To walk around the studio is to quite literally walk through the photography of River Clark. Many of his more recognizable shots have been staged in locations throughout the building. As he points to a photograph on the wall, he then turns around to explain, “I built a stage on top of the stair case and the rail underneath their ankles is the rail for the staircase.” In an adjoining room there are tattered white walls with, frankly, an ominous looking bed frame. Sneaking out the back door, Clark points to a fire escape and says, “We’ve been out here shooting at night, the light is great.” Meanwhile props of all sorts, from a metal chalice to a lion’s head, are scattered throughout the premises. Of the chalice, Clark points to another photo and recounts, “it was a one shot deal–I literally had one cup of milk. She was totally topless, the milk covers one breast entirely and the other one you can barely even notice.”
Climbing up the rickety staircase to the roof, you get a sense of why the spot works so well for Clark. “This is one of my favorite parts of the studio.” The rugged factory exterior topped off with the wide open roof certainly lends itself to a lot of Clark’s imagery.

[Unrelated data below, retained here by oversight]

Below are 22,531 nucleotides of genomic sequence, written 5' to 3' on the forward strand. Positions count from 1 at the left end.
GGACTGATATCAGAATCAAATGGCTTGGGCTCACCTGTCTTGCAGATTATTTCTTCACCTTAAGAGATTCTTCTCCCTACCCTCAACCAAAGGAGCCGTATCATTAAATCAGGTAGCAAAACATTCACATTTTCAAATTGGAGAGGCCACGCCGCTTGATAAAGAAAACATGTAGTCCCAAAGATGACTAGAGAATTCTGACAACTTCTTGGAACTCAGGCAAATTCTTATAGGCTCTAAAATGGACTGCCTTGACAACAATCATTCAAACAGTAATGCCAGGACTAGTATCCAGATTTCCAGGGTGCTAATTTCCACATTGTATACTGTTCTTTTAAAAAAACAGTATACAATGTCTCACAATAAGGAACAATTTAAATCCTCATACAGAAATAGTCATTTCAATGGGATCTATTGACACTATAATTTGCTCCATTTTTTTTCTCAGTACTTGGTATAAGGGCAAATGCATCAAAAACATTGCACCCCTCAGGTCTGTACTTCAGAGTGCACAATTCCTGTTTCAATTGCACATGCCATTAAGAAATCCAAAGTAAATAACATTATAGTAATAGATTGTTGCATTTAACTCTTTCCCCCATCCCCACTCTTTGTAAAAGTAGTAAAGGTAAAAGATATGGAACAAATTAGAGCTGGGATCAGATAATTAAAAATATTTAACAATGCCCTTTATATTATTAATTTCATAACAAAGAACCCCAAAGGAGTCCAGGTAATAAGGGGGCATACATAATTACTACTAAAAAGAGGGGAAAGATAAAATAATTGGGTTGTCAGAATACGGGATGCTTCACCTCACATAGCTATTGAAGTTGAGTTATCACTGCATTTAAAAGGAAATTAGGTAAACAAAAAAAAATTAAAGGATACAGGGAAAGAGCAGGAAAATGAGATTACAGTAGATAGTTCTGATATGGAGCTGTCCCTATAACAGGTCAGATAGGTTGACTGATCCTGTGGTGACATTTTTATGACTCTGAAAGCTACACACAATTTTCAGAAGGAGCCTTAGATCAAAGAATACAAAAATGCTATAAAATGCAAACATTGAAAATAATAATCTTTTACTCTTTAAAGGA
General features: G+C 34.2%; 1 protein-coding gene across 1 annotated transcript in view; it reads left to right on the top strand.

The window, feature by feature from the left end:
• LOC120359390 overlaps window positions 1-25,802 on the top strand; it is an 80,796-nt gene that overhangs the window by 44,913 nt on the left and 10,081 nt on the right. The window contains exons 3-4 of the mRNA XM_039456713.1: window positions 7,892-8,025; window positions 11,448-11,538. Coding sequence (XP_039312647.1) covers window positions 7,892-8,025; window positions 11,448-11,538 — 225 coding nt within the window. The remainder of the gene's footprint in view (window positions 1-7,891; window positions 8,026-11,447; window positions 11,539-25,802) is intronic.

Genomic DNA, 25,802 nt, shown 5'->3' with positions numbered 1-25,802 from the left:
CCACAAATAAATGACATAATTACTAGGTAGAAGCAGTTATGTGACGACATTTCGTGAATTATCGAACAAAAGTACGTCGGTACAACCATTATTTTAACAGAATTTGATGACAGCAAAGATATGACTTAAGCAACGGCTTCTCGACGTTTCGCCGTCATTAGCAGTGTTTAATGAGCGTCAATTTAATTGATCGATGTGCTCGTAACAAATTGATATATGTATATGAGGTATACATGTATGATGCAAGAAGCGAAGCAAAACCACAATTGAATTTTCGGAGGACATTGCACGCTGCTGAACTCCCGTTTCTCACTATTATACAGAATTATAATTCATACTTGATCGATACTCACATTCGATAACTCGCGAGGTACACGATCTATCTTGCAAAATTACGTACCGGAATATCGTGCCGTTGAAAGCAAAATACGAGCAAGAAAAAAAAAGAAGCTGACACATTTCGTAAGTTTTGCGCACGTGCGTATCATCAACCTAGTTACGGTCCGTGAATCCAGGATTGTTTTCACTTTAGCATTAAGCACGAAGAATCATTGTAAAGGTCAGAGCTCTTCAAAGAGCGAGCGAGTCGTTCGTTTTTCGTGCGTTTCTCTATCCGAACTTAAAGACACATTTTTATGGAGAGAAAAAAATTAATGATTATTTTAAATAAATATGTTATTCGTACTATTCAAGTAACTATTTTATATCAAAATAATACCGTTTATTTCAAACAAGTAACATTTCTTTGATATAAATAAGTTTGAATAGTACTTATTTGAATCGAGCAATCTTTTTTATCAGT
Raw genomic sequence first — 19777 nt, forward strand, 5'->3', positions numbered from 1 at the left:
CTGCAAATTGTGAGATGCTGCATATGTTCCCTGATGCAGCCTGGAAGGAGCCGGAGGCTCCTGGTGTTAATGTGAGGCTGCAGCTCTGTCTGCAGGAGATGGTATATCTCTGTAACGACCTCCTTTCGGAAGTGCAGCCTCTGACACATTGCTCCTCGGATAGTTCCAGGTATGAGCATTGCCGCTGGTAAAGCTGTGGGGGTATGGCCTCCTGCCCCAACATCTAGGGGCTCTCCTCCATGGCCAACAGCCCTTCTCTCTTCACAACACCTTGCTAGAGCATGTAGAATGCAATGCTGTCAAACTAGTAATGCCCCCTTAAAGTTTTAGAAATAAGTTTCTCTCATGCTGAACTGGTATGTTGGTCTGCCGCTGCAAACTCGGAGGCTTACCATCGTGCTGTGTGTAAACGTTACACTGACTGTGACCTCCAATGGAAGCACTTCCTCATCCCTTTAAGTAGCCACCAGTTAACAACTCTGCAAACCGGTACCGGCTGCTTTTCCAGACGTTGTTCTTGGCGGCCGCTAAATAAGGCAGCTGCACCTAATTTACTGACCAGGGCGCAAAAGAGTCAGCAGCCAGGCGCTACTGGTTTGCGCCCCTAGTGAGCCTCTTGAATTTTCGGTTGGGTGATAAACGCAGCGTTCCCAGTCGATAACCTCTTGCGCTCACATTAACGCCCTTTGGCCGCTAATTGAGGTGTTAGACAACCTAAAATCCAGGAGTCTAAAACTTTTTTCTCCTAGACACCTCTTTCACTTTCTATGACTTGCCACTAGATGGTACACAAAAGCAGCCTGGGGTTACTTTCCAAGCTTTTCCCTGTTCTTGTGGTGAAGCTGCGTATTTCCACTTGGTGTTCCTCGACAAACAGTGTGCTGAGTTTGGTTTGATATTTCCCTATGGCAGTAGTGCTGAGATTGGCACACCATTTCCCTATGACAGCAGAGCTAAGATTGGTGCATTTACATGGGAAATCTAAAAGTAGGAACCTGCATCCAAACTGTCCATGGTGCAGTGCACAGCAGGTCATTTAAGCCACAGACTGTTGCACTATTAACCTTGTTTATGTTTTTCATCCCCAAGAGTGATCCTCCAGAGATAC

On the ground floor is his main studio, where the heavy duty work is done. All decked out with major lighting fixtures, Clark has big plans for the space. “This is actually a film studio–It’s going to be the largest green screen in the area.” Motion picture is next on the list of his ambitions though he admits it may be challenging. “Doing film there’s always a producer and six other people that have their say in everything. I haven’t quite figured out my niche for that yet.”
Off the main studio is the make-up room, where Fedora, the make-up artist, is putting the finishing touches on Christy, who travelled from Reading, Pennsylvania for a session with Clark. “He’s very talented,” says Christy. “I’ve been looking forward working with him.”
With the make-up all set and everyone ready to go, the stereo comes on. When asked if the music makes enhances the shoot, Clark says, “most of the time, though it depends on the person.” As Christy pouts, smiles, and works her way through the set, Clark fires his camera like a semiautomatic, capturing every nuance of her expressions. Viewing them afterward, it’s evident how many factors come into play on what would seem like twenty shots of the same photo. In the midst of it all, Clark will stop and sprint up the ladder to adjust the lights or swap out gel filters. A beam of light here, a relaxed facial muscle there, a slight gust of wind from the fan and the various angles from which the camera is held all play their part in creating a myriad of different images from one basic look. And to Clark, timing is everything. “I don’t photoshop anything,” he says, with tremendous conviction.